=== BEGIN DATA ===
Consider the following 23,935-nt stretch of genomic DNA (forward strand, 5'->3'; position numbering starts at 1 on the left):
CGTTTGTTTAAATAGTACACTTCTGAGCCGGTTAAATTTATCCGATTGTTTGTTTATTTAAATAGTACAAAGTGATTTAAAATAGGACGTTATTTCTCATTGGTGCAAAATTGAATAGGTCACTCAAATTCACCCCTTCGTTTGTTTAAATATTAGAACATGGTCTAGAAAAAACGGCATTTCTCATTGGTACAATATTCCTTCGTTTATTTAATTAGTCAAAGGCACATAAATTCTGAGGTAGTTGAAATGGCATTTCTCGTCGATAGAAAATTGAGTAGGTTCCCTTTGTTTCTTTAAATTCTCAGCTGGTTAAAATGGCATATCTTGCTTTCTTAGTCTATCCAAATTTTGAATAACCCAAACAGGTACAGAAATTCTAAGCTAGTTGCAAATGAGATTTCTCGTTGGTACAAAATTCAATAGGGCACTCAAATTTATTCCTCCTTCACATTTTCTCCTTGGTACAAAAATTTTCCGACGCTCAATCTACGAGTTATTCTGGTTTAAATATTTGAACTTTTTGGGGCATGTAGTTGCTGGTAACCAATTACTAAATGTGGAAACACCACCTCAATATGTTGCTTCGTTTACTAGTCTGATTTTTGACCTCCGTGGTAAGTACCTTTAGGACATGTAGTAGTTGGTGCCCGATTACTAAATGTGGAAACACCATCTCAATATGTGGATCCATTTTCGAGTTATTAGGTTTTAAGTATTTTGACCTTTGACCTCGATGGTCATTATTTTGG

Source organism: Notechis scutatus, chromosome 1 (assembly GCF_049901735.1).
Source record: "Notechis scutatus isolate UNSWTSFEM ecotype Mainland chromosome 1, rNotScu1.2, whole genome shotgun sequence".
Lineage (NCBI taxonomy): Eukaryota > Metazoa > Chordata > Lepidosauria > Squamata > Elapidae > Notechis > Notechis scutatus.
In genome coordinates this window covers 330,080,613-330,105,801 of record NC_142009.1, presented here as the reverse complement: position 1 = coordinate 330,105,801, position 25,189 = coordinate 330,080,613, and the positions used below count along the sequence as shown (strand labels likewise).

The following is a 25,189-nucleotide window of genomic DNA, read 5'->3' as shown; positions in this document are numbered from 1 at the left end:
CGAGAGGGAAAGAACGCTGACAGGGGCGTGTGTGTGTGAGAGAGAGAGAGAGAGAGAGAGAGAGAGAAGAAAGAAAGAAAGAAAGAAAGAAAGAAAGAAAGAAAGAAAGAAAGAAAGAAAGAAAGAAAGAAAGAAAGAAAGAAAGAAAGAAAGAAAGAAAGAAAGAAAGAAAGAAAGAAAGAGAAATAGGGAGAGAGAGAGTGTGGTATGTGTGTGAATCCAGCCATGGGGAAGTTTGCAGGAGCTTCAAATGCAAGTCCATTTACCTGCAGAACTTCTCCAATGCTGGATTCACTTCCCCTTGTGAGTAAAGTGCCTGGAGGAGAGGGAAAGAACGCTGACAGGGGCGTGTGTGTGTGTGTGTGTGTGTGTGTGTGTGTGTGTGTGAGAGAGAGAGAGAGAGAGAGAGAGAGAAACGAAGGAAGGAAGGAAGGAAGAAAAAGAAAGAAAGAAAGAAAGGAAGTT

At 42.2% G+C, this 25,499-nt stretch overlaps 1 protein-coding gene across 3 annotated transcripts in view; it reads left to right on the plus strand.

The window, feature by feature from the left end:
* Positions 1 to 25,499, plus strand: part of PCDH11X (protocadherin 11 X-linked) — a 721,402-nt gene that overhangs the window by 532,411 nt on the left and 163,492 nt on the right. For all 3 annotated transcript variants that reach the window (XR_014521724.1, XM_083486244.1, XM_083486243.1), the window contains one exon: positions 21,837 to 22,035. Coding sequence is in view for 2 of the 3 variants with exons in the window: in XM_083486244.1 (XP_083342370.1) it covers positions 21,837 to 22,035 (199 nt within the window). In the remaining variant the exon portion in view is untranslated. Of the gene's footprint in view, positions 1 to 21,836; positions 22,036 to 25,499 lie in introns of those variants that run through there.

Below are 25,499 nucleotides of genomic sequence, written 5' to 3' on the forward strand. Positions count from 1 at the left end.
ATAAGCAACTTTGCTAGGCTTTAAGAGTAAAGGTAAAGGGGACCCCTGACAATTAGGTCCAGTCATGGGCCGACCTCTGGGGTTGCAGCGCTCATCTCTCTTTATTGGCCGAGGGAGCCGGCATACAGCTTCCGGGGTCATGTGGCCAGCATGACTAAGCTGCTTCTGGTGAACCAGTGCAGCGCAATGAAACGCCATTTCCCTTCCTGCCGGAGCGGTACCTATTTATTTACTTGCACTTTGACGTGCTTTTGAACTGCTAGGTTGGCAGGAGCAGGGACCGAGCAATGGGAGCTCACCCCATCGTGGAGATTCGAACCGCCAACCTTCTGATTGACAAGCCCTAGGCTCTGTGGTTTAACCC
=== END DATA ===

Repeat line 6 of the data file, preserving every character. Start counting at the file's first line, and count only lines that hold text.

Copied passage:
In genome coordinates this window covers 330,080,613-330,105,801 of record NC_142009.1, presented here as the reverse complement: position 1 = coordinate 330,105,801, position 25,189 = coordinate 330,080,613, and the positions used below count along the sequence as shown (strand labels likewise).